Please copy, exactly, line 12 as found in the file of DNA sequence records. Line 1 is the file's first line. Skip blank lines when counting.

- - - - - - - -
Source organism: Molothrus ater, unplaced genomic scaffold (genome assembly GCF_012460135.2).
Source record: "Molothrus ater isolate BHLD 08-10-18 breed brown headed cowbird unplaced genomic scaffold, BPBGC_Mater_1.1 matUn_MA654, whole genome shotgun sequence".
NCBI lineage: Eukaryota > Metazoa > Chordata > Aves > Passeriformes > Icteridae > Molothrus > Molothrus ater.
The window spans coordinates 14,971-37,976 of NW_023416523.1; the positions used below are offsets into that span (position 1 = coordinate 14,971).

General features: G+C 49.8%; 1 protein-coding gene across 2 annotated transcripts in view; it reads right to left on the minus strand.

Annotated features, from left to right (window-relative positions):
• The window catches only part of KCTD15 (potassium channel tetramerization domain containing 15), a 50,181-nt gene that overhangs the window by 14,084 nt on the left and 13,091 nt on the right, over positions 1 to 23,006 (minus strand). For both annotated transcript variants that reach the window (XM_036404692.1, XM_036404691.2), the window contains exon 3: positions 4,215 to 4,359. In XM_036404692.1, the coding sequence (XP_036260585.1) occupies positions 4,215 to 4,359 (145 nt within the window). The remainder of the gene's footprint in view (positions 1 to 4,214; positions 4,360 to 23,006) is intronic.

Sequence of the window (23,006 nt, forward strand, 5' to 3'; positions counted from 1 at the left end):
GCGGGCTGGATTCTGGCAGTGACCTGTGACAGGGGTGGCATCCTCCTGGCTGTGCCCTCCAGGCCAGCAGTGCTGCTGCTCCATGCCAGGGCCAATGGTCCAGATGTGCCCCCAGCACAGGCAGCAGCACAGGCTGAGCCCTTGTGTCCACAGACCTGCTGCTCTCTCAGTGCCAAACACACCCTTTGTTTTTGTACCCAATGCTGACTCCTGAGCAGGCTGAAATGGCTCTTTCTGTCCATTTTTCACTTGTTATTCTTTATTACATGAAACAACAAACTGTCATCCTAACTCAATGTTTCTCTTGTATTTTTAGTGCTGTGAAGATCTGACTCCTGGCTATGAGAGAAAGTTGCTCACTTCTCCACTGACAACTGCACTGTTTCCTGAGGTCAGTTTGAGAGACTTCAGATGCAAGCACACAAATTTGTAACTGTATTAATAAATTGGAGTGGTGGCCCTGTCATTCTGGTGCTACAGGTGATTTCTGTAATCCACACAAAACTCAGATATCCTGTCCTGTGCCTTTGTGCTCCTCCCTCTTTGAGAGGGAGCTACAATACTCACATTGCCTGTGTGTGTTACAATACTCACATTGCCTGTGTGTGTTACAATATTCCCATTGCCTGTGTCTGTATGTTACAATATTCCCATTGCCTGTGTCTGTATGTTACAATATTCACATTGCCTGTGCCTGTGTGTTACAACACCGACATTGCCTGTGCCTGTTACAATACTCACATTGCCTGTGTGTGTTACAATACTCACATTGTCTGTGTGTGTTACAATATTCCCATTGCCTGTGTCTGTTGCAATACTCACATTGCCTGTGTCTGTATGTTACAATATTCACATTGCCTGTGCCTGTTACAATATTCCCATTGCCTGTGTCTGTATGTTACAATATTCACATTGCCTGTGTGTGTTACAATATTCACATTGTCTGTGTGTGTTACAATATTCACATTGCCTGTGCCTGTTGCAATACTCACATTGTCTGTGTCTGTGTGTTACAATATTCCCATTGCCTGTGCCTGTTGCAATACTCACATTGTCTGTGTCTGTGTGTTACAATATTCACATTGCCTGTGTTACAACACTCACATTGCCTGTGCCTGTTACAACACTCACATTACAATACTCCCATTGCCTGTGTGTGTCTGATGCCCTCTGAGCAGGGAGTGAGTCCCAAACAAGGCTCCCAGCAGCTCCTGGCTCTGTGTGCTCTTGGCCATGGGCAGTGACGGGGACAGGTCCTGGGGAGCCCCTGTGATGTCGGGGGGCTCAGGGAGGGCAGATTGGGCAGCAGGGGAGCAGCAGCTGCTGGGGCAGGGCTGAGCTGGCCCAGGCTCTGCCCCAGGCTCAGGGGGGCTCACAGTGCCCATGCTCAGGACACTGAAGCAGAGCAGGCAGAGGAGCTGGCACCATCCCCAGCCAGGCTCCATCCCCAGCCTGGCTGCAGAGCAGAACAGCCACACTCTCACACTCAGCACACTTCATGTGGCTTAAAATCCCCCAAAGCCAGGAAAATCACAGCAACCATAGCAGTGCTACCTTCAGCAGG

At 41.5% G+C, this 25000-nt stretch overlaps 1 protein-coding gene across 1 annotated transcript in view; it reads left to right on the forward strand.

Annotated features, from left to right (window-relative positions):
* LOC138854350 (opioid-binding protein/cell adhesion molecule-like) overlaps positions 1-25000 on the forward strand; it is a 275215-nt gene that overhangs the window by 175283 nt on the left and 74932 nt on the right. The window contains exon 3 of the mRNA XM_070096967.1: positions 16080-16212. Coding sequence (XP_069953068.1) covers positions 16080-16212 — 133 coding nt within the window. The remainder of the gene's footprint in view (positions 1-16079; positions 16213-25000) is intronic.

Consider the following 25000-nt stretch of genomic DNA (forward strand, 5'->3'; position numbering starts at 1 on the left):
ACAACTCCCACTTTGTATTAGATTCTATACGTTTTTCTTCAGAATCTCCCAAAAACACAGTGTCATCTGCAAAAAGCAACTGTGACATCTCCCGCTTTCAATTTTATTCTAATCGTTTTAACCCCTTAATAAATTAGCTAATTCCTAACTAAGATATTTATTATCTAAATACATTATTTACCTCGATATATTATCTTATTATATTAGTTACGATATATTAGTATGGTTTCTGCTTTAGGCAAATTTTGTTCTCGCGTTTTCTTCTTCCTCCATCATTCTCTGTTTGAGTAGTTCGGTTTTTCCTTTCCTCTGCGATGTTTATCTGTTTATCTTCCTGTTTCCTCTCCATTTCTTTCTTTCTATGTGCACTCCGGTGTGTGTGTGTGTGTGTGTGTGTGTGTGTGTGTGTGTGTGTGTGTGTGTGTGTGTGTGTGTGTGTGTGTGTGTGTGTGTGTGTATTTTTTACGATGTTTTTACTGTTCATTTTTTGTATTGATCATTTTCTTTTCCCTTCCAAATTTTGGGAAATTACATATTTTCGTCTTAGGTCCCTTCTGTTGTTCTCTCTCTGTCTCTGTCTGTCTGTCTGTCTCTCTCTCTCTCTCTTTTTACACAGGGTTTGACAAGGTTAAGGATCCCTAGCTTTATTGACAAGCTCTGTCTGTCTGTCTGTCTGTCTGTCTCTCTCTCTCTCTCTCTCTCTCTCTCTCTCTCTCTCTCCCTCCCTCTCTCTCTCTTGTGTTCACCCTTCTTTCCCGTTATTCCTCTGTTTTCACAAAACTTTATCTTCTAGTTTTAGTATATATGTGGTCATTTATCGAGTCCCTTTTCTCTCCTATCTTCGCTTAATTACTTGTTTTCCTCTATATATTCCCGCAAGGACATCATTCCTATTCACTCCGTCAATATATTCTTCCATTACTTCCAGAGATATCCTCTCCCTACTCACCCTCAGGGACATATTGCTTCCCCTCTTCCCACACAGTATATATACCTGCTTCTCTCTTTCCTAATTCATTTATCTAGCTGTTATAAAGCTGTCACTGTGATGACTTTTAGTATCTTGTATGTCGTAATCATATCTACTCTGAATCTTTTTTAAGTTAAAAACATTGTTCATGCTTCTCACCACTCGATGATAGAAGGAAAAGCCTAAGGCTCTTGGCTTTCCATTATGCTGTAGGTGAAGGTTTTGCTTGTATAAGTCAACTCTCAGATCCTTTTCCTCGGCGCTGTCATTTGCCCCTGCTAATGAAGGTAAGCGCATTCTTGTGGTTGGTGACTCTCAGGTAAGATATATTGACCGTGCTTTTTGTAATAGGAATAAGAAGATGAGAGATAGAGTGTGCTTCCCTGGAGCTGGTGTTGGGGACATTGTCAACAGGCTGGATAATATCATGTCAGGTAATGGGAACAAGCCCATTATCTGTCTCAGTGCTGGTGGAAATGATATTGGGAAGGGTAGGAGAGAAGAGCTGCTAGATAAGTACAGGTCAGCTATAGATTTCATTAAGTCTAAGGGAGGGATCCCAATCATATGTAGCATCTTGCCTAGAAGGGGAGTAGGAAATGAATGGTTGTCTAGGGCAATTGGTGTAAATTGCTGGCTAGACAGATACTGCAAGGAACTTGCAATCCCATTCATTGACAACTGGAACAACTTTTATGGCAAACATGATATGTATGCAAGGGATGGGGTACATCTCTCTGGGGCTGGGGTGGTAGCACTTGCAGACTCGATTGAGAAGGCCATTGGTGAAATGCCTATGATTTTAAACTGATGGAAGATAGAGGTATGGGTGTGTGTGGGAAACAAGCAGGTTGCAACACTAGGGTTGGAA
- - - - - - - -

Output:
* LOC138854350 (opioid-binding protein/cell adhesion molecule-like) overlaps positions 1-25000 on the forward strand; it is a 275215-nt gene that overhangs the window by 175283 nt on the left and 74932 nt on the right. The window contains exon 3 of the mRNA XM_070096967.1: positions 16080-16212. Coding sequence (XP_069953068.1) covers positions 16080-16212 — 133 coding nt within the window. The remainder of the gene's footprint in view (positions 1-16079; positions 16213-25000) is intronic.